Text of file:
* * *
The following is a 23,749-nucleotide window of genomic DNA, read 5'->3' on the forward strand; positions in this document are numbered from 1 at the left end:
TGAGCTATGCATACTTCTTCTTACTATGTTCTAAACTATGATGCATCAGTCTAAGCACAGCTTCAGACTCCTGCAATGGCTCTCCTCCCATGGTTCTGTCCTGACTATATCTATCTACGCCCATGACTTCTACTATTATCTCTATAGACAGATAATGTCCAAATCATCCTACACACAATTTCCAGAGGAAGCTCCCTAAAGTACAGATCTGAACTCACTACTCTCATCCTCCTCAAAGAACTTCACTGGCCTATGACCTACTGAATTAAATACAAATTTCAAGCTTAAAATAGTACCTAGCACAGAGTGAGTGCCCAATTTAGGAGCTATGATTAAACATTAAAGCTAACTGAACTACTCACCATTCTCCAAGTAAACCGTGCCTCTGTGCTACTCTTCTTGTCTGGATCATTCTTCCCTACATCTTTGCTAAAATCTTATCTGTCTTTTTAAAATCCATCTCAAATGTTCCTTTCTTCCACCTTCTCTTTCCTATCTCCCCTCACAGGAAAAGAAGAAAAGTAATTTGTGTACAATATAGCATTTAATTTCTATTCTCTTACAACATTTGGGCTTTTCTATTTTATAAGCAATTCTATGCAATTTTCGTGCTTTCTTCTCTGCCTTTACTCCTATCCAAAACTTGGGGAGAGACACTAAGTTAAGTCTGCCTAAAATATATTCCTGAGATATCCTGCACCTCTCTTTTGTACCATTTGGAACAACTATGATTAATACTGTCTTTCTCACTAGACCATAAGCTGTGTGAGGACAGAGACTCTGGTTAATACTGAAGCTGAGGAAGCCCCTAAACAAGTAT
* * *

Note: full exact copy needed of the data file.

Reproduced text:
The following is a 23,749-nucleotide window of genomic DNA, read 5'->3' on the forward strand; positions in this document are numbered from 1 at the left end:
TGAGCTATGCATACTTCTTCTTACTATGTTCTAAACTATGATGCATCAGTCTAAGCACAGCTTCAGACTCCTGCAATGGCTCTCCTCCCATGGTTCTGTCCTGACTATATCTATCTACGCCCATGACTTCTACTATTATCTCTATAGACAGATAATGTCCAAATCATCCTACACACAATTTCCAGAGGAAGCTCCCTAAAGTACAGATCTGAACTCACTACTCTCATCCTCCTCAAAGAACTTCACTGGCCTATGACCTACTGAATTAAATACAAATTTCAAGCTTAAAATAGTACCTAGCACAGAGTGAGTGCCCAATTTAGGAGCTATGATTAAACATTAAAGCTAACTGAACTACTCACCATTCTCCAAGTAAACCGTGCCTCTGTGCTACTCTTCTTGTCTGGATCATTCTTCCCTACATCTTTGCTAAAATCTTATCTGTCTTTTTAAAATCCATCTCAAATGTTCCTTTCTTCCACCTTCTCTTTCCTATCTCCCCTCACAGGAAAAGAAGAAAAGTAATTTGTGTACAATATAGCATTTAATTTCTATTCTCTTACAACATTTGGGCTTTTCTATTTTATAAGCAATTCTATGCAATTTTCGTGCTTTCTTCTCTGCCTTTACTCCTATCCAAAACTTGGGGAGAGACACTAAGTTAAGTCTGCCTAAAATATATTCCTGAGATATCCTGCACCTCTCTTTTGTACCATTTGGAACAACTATGATTAATACTGTCTTTCTCACTAGACCATAAGCTGTGTGAGGACAGAGACTCTGGTTAATACTGAAGCTGAGGAAGCCCCTAAACAAGTAT